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After 65,000 trouble-free miles I thought I'd run some Seafoam as a preventative, in case some deposits have built up in the fuel system. After pouring in the appropriate amount for a full tank and running the engine for a few minutes to get the mixture into the system, what have you found best: let it sit for a while (say overnight) and then take a long ride or, take a long ride right after adding the Seafoam? Or does it make no difference?
 

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SeaFoam to the rescue

I had a recalcitrant KLR a couple winters ago. It would run, but stall when you dropped the RPM or tried idling (even when warmed up). The design of the carb jet is an unusual one, a perforated needle with TINY holes along its shaft. Evidently gummed.

I siphoned out all the not-that-old fuel, bought some new, mixed with appropriate amount of the magic juice under discussion, into the tank. Start-up and run an errand or two -- fixed! I was impressed. Usually a Pierre-Bayle-Fan-Club card-carrying member, I am now a believer. A new bottle/can is on my wish list for the next birthday.

I've added some to the Strom, but not having a problem, didn't notice any difference. Your results (like mileage) may vary.
 

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I prefer a product by BG called 44K, but seafoam works, too.
You need to run the tank out. I plan my treatment around that. I'll wait until I know I'm going out for awhile, then add some. Maybe once or twice a year, depending on mileage.
Those that think it's snake oil, I disagree. :fineprint:
 

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I don't think it's snake oil, but it sure works great for me. If you read the directions, it can also be used in crank case oil. Just before you are going to change oil,dump about half can in crankcase,let run to temp.(no reving) drain oil and replace. Gets any carbon deposits off valves and rings. Works real well for me,jmho. The reason you add Seafoam every once in a while is so you don't have any problems,cleans the deposits out of fuel system.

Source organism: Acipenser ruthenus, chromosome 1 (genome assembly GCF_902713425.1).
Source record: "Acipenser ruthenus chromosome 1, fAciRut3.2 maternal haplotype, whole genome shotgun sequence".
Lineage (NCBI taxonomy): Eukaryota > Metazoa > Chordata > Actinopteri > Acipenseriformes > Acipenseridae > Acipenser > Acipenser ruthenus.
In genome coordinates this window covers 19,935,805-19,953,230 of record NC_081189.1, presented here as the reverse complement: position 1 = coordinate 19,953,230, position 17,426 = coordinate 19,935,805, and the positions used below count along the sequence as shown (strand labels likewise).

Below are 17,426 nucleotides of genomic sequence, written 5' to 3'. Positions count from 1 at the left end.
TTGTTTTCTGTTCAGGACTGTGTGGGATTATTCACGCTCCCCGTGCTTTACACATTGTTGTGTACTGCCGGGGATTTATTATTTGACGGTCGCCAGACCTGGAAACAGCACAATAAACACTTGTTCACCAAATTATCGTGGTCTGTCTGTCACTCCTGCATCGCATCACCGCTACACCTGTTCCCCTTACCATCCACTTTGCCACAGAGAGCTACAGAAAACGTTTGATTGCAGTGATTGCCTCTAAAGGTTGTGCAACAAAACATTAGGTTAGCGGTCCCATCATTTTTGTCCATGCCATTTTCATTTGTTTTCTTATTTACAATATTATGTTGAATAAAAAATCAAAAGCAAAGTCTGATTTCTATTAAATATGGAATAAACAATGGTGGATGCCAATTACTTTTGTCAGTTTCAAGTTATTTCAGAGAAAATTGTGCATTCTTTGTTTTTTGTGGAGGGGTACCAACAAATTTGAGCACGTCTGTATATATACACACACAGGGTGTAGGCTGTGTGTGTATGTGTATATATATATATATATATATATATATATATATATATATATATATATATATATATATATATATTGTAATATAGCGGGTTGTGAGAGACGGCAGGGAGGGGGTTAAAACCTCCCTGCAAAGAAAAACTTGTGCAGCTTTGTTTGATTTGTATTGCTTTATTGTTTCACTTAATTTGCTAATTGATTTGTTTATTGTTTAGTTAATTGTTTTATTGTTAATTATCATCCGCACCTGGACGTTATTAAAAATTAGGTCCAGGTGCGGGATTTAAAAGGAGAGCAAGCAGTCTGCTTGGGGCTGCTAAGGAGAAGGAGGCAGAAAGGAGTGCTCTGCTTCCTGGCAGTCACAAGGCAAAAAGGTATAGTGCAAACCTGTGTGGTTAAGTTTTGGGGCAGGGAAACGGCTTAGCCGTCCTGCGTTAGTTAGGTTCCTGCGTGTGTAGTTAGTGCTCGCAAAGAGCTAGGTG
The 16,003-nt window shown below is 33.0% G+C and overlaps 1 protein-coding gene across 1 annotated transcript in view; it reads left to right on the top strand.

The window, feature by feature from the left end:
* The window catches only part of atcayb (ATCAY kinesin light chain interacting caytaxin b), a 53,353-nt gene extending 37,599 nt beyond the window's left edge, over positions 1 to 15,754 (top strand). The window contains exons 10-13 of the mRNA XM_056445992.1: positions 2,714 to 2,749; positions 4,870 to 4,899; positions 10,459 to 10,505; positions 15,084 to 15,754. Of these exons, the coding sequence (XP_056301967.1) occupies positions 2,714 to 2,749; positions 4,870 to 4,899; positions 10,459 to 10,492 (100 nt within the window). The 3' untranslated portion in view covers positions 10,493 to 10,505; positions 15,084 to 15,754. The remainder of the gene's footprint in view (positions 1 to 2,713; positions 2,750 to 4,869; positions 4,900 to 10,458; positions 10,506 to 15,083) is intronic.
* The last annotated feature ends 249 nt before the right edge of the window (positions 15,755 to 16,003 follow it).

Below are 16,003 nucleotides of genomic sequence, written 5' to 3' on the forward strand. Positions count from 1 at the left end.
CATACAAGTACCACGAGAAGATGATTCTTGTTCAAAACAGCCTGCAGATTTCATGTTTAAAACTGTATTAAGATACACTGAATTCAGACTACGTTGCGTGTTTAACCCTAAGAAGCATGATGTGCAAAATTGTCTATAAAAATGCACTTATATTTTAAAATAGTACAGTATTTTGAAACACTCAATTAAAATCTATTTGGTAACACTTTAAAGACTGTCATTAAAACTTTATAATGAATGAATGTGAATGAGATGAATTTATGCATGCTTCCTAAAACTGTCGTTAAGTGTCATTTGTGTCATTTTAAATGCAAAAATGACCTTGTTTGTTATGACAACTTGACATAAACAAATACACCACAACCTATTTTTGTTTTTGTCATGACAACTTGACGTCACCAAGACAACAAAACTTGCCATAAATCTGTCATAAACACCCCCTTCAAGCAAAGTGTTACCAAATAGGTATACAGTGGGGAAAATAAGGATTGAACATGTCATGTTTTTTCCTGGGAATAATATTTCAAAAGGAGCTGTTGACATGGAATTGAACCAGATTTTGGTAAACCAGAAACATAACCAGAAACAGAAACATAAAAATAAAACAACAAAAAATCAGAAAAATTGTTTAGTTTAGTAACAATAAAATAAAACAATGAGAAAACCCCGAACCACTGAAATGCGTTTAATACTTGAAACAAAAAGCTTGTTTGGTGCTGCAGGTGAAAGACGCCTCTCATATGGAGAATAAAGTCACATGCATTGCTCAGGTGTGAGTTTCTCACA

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I use it in my Vstrom, my Vincent, my V6 Accord and my wifes Civic..I told my sister to dump 1/2 can into the tank of her Subaru (I assumed the approx. 16 oz can...) ...she bought a U.S gallon, dumped 1/2 of it in the tank and then called me to say "its quite expensive at $65.00/can".... and, "you're right, it works.."
 

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Yes in the tank the crankcase, as a mixer with Vodka.

If you think you may nave a deposit like on a cars butterfly they recommend letting a coating sit overnight. They actually make a can with a straw to squirt into the intake track.
 

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I am not sure if I ever noticed a difference when using it as a fuel stabilizer in my bikes....then again, I haven't gone more than two months without riding in any season....however, I have used it in engines that have had gummy deposits in the fuel system, and it seems to work well in cleaning up the deposits.
 

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IMHO, I would let it sit for a spell, (overnight) and allow it to soften up any deposits. Then take it for a spin. Somewhere away from traffic, I would run the engine up to red line and allow to coast down a time or three. This would allow the increased vacuum to dislodge any loosened particles.

In my experiences, (mostly with carbureted bikes), the longer Seafoam stays in the system the better it works.